Tritium Announces 475-kW Fast Charger

AUG 13 2018 BY MARK KANE 21

If 350 kW is not enough juice, the new Tritium ultra-fast charger will supply 475 kW

How’s that for go big or go home…

The first 350 kW ultra-fast chargers are have been installed for some time now, but there are not many of them in the ground and still no cars that can make use of such charging power.

However, Australian company Tritium, which supplies chargers for IONITY, announced the unveiling of the new Veefil-PK model – an enterprise grade, scalable public electric vehicle charging solution for commercial operators – rated for 175-475 kW at the Cenex-LCV at Millbrook Proving Ground in Bedfordshireon, 12-13 September 2018 (Stand No C3-118).

It’s hard to say when we will see the first cars charging at 475 kW, but it should be not too long in the case of electric buses and trucks.

So far, Tritium captured 15% of the European market of 50 kW chargers, including 50% in Norway and 20% in UK.

“Tritium, a leading specialist in DC charging infrastructure solutions for electric vehicles (EV), will be exhibiting at Cenex-LCV to showcase its unique HPC system, a scalable, flexible system for commercial operators, capable of charging an electric vehicle up to 475kW.In June 2018, IONITY*, the pan-European HPC network, chose Tritium to supply its 350kW HPC systems at 100 of its sites, taking advantage of the company’s unique technology and the considerable benefits and cost savings it provides for network owners.

In addition, Tritium will be showing its award-winning Veefil-RT 50kW DC rapid charger that has made a major impact on the European market since its launch in 2014. The success of the Veefil-RT as a rapid charger for both single sites and major charging corridors, has enabled Tritium to take around 50% of the Norwegian market and around 15% of the wider European market for 50kW rapid chargers. It is also becoming a prominent player in the UK, where Tritium is estimated to hold 20% market share of the CCS/CHAdeMO 50kW rapid charger sector.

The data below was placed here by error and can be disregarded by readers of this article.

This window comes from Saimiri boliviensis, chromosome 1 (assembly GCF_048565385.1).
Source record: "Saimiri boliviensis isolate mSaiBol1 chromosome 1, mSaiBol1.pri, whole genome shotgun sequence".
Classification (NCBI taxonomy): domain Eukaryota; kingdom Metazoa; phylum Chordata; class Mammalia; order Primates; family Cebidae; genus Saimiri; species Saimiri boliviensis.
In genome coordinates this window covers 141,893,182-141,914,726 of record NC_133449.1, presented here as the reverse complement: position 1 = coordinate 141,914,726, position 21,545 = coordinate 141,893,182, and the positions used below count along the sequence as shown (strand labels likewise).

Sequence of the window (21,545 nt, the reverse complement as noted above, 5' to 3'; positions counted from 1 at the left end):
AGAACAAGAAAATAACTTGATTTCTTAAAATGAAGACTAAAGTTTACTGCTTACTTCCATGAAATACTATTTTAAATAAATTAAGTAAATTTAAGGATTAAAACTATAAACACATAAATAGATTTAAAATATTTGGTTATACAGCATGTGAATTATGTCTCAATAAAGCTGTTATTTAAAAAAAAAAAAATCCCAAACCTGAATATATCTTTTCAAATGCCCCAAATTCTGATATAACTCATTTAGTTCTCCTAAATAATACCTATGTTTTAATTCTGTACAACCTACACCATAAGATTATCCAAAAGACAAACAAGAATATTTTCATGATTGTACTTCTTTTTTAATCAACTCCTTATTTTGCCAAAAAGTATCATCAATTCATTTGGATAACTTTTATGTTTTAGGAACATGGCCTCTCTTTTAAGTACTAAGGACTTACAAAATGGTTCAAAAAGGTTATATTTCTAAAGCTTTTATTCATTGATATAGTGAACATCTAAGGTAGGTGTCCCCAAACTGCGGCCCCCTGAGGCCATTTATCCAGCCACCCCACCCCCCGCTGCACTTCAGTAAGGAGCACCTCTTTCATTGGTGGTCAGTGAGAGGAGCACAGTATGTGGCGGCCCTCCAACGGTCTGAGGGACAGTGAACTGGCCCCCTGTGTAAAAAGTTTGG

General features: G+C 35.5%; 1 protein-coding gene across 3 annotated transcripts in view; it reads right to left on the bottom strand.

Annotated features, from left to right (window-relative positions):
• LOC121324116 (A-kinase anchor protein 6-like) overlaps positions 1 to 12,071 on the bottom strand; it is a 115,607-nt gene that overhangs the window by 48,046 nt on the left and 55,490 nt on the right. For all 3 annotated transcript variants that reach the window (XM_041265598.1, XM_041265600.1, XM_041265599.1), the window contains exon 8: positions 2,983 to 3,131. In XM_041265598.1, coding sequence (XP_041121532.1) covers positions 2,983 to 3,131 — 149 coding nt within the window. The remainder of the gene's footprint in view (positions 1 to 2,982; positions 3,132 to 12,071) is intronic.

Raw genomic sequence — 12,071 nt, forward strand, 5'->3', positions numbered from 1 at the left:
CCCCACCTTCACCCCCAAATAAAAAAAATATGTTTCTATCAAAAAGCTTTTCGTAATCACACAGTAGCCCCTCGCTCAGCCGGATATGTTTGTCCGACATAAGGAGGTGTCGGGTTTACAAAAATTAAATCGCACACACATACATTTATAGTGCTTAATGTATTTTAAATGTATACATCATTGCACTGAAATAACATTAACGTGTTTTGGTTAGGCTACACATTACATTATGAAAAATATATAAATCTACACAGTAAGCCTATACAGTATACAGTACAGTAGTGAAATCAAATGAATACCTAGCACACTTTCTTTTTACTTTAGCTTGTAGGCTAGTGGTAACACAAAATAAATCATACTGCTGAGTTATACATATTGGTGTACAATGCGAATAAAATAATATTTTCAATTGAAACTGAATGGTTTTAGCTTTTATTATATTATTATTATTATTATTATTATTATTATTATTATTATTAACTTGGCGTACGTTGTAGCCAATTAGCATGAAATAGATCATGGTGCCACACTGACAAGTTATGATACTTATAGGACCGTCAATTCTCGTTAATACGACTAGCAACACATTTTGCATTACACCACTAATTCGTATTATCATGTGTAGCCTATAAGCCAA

Tritium offers EV rapid-charging solutions for automotive OEMs, fleet operators, utilities, charge point network operators (CPOs), retailers and fuel companies.”

“Due to the increasing demand for its technology solutions, Tritium opened a US facility in California in 2017 and a European location with sales, service, assembly and ‘in confidence testing’ facilities, in Amsterdam in March 2018. Its global HQ and major manufacturing facility is located in Brisbane, Australia.”

Jeroen Jonker, General Manager – Sales, Europe at Tritium explains:

“Tritium’s strategy is to be at the forefront of development in this fast-growing sector – first to market where there are new opportunities,”

“With the announcement of the Road to Zero strategy, the UK is becoming increasingly important as one of our major markets, and we are in active discussion with several organisations in the automotive, utilities and fleet sectors about the deployments of both rapid chargers and high power chargers.”

Categories: Charging

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21 Comments on "Tritium Announces 475-kW Fast Charger"

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Magnus H

I wish they would specify max amperage and voltage too.

scott

I wish there were electric cars that could utilize anything over 130 kW.

Mikael

A 100 kWh Model S/X probably could, at least for a short while. But with the chargers limited we don’t know that the top charge power is. Could maybe hit 150 kW for a short while.

130 kW continuous to 80% though, that would be awesome.

Nono13

You know there will be very soon (2019) so what’s the point of your comment ? Should they change the chargers everytime there’s an improvement in the batteries charging speed ? In fact there’s a lot of rumors than the Model 3 could charge at a fastest speed but, ironically, there’s no fast enough supercharger.

And what happens to the charging speed when there’s more than one car per charger ?

Bill Howland

1,000,000 volts at 1/2 amp.

scott

100 millivolts at 4750 amps. 0000000 gauge cables.

Bill Howland

No such gauge – unless you mean 350,000 cm which ain’t big enough, but it would be equivalent to 7/0 if there were such a thing. I was thinking about PRIUSMANIAC who always says, since ICE cars have 20,000 volt spark plugs that electric cars could certainly have 4750 volts at 100 amps.